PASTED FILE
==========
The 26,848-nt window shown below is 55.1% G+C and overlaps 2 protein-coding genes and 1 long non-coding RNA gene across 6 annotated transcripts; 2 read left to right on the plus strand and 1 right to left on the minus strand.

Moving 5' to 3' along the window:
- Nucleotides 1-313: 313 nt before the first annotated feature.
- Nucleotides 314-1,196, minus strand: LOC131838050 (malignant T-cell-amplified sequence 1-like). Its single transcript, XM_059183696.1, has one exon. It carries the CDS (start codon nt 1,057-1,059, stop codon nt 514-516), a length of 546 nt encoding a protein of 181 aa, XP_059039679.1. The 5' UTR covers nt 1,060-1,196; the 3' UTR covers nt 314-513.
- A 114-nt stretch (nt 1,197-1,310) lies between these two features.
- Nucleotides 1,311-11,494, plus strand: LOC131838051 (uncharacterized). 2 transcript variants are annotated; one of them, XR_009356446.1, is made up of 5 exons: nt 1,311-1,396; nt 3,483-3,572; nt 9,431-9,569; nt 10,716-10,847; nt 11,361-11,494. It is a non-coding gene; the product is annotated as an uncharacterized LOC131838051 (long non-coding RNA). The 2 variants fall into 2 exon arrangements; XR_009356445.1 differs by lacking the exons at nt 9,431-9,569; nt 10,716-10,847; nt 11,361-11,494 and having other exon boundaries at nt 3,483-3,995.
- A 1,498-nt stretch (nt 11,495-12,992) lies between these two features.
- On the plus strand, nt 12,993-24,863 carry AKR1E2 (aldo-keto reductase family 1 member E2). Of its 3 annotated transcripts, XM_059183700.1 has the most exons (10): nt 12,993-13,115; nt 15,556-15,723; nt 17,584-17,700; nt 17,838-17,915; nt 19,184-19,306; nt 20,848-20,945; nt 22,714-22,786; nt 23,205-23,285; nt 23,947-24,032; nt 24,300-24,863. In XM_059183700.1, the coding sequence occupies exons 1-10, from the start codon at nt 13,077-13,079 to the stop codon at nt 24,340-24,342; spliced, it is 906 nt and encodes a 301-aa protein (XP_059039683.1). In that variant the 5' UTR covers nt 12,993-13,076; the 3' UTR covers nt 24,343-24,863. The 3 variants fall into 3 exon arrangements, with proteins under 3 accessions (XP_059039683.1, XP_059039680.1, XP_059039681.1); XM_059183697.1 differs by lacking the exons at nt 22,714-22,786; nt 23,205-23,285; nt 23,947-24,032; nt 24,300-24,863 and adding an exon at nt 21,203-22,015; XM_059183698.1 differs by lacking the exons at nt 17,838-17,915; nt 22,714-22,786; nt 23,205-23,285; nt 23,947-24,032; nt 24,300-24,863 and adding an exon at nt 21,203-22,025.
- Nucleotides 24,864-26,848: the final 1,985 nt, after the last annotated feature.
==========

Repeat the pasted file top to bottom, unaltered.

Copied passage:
The 26,848-nt window shown below is 55.1% G+C and overlaps 2 protein-coding genes and 1 long non-coding RNA gene across 6 annotated transcripts; 2 read left to right on the plus strand and 1 right to left on the minus strand.

Moving 5' to 3' along the window:
- Nucleotides 1-313: 313 nt before the first annotated feature.
- Nucleotides 314-1,196, minus strand: LOC131838050 (malignant T-cell-amplified sequence 1-like). Its single transcript, XM_059183696.1, has one exon. It carries the CDS (start codon nt 1,057-1,059, stop codon nt 514-516), a length of 546 nt encoding a protein of 181 aa, XP_059039679.1. The 5' UTR covers nt 1,060-1,196; the 3' UTR covers nt 314-513.
- A 114-nt stretch (nt 1,197-1,310) lies between these two features.
- Nucleotides 1,311-11,494, plus strand: LOC131838051 (uncharacterized). 2 transcript variants are annotated; one of them, XR_009356446.1, is made up of 5 exons: nt 1,311-1,396; nt 3,483-3,572; nt 9,431-9,569; nt 10,716-10,847; nt 11,361-11,494. It is a non-coding gene; the product is annotated as an uncharacterized LOC131838051 (long non-coding RNA). The 2 variants fall into 2 exon arrangements; XR_009356445.1 differs by lacking the exons at nt 9,431-9,569; nt 10,716-10,847; nt 11,361-11,494 and having other exon boundaries at nt 3,483-3,995.
- A 1,498-nt stretch (nt 11,495-12,992) lies between these two features.
- On the plus strand, nt 12,993-24,863 carry AKR1E2 (aldo-keto reductase family 1 member E2). Of its 3 annotated transcripts, XM_059183700.1 has the most exons (10): nt 12,993-13,115; nt 15,556-15,723; nt 17,584-17,700; nt 17,838-17,915; nt 19,184-19,306; nt 20,848-20,945; nt 22,714-22,786; nt 23,205-23,285; nt 23,947-24,032; nt 24,300-24,863. In XM_059183700.1, the coding sequence occupies exons 1-10, from the start codon at nt 13,077-13,079 to the stop codon at nt 24,340-24,342; spliced, it is 906 nt and encodes a 301-aa protein (XP_059039683.1). In that variant the 5' UTR covers nt 12,993-13,076; the 3' UTR covers nt 24,343-24,863. The 3 variants fall into 3 exon arrangements, with proteins under 3 accessions (XP_059039683.1, XP_059039680.1, XP_059039681.1); XM_059183697.1 differs by lacking the exons at nt 22,714-22,786; nt 23,205-23,285; nt 23,947-24,032; nt 24,300-24,863 and adding an exon at nt 21,203-22,015; XM_059183698.1 differs by lacking the exons at nt 17,838-17,915; nt 22,714-22,786; nt 23,205-23,285; nt 23,947-24,032; nt 24,300-24,863 and adding an exon at nt 21,203-22,025.
- Nucleotides 24,864-26,848: the final 1,985 nt, after the last annotated feature.